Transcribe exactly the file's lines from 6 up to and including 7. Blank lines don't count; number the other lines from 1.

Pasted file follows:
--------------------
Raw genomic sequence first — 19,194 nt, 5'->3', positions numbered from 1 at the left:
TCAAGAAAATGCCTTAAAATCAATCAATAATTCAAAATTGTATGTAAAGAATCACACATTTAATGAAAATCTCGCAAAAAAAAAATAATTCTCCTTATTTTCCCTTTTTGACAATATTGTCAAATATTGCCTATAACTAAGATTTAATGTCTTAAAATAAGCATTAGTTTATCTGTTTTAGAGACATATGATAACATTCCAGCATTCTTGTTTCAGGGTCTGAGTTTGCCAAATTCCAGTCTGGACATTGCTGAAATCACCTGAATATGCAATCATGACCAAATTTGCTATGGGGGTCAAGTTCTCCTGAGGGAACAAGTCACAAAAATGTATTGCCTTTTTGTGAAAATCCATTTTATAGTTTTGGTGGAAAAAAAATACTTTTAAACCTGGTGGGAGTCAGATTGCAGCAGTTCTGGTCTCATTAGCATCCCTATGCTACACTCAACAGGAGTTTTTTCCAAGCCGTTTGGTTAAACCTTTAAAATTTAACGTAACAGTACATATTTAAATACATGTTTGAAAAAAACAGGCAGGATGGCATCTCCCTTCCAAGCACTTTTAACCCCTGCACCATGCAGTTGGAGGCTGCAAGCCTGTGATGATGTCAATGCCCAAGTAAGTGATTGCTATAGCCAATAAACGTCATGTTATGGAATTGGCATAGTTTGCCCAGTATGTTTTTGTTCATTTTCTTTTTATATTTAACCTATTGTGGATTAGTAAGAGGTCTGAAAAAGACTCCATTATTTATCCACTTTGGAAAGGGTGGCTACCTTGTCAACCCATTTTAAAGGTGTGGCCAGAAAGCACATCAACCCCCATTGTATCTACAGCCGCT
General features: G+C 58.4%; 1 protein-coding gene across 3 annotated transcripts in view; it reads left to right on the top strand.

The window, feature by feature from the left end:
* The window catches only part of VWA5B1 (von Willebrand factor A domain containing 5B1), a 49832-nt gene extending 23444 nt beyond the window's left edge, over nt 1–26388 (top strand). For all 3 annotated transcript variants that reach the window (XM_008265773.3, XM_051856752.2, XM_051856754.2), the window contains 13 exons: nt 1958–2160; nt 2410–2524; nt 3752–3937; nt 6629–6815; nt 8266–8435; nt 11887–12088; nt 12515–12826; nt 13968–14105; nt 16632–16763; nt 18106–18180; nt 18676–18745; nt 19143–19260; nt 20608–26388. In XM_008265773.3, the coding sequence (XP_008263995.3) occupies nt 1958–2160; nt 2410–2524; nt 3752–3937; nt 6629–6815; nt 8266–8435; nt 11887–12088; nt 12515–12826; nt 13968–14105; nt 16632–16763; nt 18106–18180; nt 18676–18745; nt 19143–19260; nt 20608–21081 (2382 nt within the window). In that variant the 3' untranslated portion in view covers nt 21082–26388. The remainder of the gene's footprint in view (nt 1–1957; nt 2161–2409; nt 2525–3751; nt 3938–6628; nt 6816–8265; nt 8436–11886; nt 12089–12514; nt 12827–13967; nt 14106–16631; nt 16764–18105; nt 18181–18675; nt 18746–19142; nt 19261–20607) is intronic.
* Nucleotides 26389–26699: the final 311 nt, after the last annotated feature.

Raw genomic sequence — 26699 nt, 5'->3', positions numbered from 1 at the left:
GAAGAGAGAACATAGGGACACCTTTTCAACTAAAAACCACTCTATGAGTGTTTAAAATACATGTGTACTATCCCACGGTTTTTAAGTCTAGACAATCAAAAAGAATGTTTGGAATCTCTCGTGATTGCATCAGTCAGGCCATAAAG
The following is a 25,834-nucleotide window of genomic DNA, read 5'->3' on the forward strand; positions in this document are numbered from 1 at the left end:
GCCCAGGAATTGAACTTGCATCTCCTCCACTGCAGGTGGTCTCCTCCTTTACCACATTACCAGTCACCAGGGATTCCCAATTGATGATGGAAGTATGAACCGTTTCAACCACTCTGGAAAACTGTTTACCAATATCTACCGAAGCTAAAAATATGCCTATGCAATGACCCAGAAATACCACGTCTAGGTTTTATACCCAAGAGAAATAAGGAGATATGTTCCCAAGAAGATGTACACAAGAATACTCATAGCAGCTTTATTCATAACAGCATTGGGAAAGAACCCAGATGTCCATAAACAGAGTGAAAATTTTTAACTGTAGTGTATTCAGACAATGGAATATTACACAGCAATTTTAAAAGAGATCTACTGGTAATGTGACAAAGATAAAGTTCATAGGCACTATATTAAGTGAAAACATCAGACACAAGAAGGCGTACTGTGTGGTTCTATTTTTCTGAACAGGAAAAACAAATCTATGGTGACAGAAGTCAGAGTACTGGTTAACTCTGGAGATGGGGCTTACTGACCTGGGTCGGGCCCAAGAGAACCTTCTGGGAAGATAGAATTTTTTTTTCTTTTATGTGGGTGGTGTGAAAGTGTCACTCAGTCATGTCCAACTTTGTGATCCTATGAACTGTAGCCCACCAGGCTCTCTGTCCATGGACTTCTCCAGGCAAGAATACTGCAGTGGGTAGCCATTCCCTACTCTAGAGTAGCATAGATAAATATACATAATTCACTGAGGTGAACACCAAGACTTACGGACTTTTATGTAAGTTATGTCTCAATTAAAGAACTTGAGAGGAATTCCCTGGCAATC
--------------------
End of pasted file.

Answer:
* Nucleotides 26389–26699: the final 311 nt, after the last annotated feature.

Raw genomic sequence — 26699 nt, 5'->3', positions numbered from 1 at the left: